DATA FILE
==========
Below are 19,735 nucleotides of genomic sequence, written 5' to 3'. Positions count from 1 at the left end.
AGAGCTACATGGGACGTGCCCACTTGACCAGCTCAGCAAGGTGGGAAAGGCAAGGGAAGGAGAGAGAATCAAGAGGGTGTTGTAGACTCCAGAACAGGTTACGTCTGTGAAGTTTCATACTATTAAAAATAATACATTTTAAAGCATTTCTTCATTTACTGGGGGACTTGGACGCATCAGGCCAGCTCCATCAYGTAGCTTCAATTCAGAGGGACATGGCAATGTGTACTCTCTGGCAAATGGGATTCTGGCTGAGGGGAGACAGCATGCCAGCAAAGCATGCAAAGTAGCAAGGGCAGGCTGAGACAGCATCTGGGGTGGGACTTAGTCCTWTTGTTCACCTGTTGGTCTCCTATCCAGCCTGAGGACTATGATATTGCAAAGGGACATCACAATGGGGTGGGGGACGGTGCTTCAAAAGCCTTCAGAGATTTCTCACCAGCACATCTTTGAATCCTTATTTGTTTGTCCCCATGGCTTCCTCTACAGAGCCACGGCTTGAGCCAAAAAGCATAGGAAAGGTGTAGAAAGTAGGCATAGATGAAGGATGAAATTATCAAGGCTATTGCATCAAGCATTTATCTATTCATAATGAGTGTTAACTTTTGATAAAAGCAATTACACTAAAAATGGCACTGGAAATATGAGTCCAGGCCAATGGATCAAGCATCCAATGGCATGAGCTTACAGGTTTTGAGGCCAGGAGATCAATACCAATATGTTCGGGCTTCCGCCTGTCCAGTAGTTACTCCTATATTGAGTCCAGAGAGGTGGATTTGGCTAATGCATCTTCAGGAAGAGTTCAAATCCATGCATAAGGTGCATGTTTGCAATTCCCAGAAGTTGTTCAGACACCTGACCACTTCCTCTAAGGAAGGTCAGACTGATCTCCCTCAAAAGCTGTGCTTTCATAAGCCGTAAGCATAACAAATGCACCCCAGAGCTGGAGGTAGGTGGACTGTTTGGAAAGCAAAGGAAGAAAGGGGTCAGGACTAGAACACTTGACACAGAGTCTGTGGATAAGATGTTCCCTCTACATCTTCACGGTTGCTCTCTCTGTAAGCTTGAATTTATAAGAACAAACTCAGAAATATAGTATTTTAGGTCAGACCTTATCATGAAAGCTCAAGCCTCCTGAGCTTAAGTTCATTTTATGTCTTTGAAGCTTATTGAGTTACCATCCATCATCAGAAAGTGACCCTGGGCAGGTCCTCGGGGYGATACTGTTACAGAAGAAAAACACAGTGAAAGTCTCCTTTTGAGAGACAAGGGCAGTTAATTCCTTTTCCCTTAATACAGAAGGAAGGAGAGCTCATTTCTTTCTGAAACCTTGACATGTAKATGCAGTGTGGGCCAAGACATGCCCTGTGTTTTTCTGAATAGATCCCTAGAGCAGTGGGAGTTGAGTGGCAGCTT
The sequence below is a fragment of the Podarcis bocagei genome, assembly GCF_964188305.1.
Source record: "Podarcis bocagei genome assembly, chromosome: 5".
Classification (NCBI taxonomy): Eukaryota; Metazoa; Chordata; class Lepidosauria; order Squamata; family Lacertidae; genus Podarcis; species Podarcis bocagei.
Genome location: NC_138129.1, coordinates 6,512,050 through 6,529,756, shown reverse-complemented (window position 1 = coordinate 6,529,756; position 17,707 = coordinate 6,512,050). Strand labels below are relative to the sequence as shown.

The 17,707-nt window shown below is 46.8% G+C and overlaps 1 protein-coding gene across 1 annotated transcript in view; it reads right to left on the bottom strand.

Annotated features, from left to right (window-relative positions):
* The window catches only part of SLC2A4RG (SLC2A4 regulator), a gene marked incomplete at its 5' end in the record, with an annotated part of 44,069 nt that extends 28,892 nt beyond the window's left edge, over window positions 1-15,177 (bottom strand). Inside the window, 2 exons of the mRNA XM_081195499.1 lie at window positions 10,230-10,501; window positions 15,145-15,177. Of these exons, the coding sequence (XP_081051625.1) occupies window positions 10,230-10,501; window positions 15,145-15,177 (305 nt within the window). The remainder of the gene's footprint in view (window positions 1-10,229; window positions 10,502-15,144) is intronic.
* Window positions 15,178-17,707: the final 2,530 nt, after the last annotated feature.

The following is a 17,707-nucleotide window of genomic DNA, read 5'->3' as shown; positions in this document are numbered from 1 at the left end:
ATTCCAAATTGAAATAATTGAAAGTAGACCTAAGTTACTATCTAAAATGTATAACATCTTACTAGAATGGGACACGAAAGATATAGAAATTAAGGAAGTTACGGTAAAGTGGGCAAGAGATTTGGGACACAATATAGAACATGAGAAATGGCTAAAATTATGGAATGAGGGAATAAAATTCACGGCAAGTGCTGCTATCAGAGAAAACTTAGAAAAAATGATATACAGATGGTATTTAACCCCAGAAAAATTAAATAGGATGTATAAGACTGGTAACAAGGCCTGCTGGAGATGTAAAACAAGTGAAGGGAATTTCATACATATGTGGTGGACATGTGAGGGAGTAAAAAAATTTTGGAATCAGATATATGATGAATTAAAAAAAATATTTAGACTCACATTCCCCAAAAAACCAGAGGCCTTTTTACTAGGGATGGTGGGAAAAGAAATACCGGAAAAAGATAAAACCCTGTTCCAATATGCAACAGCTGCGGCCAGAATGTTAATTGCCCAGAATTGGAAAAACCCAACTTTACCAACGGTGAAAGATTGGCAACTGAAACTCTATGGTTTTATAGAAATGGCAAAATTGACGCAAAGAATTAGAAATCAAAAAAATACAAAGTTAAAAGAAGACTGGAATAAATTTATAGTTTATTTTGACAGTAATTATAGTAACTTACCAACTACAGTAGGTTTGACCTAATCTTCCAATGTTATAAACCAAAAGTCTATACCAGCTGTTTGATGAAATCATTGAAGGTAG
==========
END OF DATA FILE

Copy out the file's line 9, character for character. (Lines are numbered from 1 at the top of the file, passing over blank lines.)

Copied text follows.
* The window catches only part of SLC2A4RG (SLC2A4 regulator), a gene marked incomplete at its 5' end in the record, with an annotated part of 44,069 nt that extends 28,892 nt beyond the window's left edge, over window positions 1-15,177 (bottom strand). Inside the window, 2 exons of the mRNA XM_081195499.1 lie at window positions 10,230-10,501; window positions 15,145-15,177. Of these exons, the coding sequence (XP_081051625.1) occupies window positions 10,230-10,501; window positions 15,145-15,177 (305 nt within the window). The remainder of the gene's footprint in view (window positions 1-10,229; window positions 10,502-15,144) is intronic.